Two roads diverged in a yellow wood, and I
tromped around through the trees
and got lost several times because
it seemed like the best idea at the time
Last night I nursed Jolene to sleep for the first time in about three weeks. I was so tired and just wanted to sit in the kitchen and chat with my family and not go through the put down pick up wait outside the bedroom door and then RUSH IN when she cries game that has been Jolene’s bedtime. Sometimes I also sit downstairs in the kitchen and turn up stuff on youtube. loud and let her whine and sniffle upstairs. We are not crying it out, to be clear. I totally get it, by the way. I’ll bet it works but its just not for us.
So the goal: to get Jolene in the habit of soothing herself to sleep, so I can (eventually) put her down in the crib, sing a little song, say “goodnight” and go on my merry way. The approach: Tromping around in the woods of sleep training, with out straight up crying it out. I have done some googling, and I am into Elizabeth Pantley (of The No Cry Sleep Solution) who recommends slowly talking away sleep aids, such as nursing, setting up the environment for sleep and using a phrase, like “its sleepy time” that the baby begins to associate with sleep. I also like Tracy Hogg (Secrets of the Baby Whisperer… yeah i know) who picks up a baby each time they cry, to reassure them that it is okay to fall asleep, then puts them back.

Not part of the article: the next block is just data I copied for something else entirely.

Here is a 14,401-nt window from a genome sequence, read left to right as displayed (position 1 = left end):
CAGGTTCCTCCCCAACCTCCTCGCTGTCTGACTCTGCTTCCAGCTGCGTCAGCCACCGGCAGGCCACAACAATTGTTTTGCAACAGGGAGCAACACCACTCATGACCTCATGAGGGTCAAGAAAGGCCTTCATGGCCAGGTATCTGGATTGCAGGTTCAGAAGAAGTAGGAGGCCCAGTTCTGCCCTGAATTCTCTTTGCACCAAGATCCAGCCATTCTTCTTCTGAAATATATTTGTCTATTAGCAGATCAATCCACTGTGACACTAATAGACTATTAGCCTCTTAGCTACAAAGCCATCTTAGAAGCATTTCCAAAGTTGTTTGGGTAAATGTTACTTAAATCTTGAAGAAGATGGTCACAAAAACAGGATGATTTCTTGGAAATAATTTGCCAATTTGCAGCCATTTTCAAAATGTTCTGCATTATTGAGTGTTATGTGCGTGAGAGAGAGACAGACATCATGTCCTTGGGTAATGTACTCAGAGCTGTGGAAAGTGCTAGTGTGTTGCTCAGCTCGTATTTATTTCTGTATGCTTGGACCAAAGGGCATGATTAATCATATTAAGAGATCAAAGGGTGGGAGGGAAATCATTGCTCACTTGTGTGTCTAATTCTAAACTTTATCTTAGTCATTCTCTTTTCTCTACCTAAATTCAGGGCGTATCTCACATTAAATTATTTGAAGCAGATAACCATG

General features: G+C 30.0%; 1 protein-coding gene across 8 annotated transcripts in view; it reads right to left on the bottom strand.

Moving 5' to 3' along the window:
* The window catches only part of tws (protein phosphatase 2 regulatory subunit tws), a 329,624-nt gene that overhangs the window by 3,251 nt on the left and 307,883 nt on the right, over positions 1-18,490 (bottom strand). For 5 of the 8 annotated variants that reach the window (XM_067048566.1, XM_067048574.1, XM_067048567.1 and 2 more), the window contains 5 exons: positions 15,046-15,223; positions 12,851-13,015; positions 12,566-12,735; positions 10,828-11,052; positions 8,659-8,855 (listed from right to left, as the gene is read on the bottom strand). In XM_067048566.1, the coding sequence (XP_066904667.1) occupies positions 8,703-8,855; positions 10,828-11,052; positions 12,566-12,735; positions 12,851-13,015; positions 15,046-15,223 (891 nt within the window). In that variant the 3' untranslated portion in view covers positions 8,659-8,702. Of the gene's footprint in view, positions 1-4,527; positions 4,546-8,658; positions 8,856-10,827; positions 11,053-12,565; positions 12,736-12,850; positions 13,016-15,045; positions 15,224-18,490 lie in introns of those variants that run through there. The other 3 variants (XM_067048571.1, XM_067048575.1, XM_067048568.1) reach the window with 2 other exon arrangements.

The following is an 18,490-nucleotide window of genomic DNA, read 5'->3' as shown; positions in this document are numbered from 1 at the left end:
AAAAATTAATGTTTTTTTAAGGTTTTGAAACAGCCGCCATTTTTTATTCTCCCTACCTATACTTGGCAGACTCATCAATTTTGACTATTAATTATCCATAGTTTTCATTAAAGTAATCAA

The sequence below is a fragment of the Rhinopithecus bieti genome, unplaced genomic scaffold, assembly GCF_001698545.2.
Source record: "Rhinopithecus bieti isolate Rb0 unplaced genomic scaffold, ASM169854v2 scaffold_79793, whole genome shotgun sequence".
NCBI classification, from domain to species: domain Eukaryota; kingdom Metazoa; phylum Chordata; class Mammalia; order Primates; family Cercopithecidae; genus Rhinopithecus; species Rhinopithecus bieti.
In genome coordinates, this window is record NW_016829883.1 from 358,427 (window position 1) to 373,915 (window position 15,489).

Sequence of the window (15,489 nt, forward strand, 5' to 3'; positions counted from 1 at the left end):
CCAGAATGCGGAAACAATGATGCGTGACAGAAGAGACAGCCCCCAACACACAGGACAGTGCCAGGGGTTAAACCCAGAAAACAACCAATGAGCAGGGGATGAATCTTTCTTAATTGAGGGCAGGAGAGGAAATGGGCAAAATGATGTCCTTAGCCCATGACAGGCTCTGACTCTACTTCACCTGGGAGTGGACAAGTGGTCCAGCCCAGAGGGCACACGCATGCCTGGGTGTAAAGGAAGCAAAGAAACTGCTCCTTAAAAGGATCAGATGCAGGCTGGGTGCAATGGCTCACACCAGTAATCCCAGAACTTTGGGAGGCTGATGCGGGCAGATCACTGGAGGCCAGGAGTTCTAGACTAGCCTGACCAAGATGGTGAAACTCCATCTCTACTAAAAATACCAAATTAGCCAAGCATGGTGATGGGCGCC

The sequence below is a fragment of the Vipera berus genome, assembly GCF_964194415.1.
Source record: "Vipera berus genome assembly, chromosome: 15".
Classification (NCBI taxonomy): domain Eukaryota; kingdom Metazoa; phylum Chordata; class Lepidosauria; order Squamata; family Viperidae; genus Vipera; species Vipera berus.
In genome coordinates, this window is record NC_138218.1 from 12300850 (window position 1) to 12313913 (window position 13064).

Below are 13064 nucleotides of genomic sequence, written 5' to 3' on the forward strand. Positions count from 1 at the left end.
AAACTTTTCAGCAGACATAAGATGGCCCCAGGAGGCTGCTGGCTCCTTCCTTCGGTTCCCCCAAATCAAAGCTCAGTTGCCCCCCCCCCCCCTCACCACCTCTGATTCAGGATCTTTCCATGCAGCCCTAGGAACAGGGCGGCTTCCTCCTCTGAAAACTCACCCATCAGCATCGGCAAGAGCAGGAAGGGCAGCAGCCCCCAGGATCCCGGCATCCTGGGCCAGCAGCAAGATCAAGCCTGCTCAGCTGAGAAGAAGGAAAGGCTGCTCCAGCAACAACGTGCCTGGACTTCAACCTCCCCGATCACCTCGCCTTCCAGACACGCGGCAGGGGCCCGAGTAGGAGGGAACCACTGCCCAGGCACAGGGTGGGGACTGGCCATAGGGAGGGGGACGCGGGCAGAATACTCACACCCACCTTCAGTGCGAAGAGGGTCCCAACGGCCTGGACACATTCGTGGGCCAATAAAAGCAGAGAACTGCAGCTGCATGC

Someday I might read these books. For now, bedtime goes roughly like this… I hose Jo down from dinner or at least wash her face. Then I change her diaper and give her a little massage with some fancy organic baby massage oil that my aunt gave me. Then I attempt to read a book, but usually Jolene is just groping me to nurse so we do that till she’s a little sleepy but by no means asleep. I put her down in her crib with “Lovie,” this cuddly blanket monster dude that my friend gave Jolene. From time to time I put a dab of my perfume on Lovie or rub some of my sweat on him (sorry if that’s gross) so Lovie smells like me. I sing to her and then leave and come back in 5 minutes for a little back rub. Then I kind of improv, listening outside the door to if her crying is accelerating or decelerating. If it’s accelerating, even if she isn’t “crying” very much, I come in, pick her up and cuddle and hold her and put her back down. If she starts really crying (not just whimpering) again I pick her right back up. Tracy Hogg wrote that she once picked up a baby 157 times in one night. The next night it was only 30. The next night it was only 10. If she’s just whimpering or making little near crying sounds, I putter around downstairs.
Its funny, getting to know a new routine, especially one that you are doing with someone else. For fear of sounding like an awful person, its like of like working with a horse or a dog. Reading body language, vocal tone, and generally exuding calm and confidence. I notice that just before Jo falls asleep, she turns away from the door and rolls back and forth in this certain way.
Anyhow, that’s what seems to work for us. I think my larger point is that there are all these parenting styles and philosophies and you can’t be afraid to go with your intuition and combine them and guess and experiment. I have been all about BLW business in theory but sometimes it is simpler to spoon feed. When no ones watching.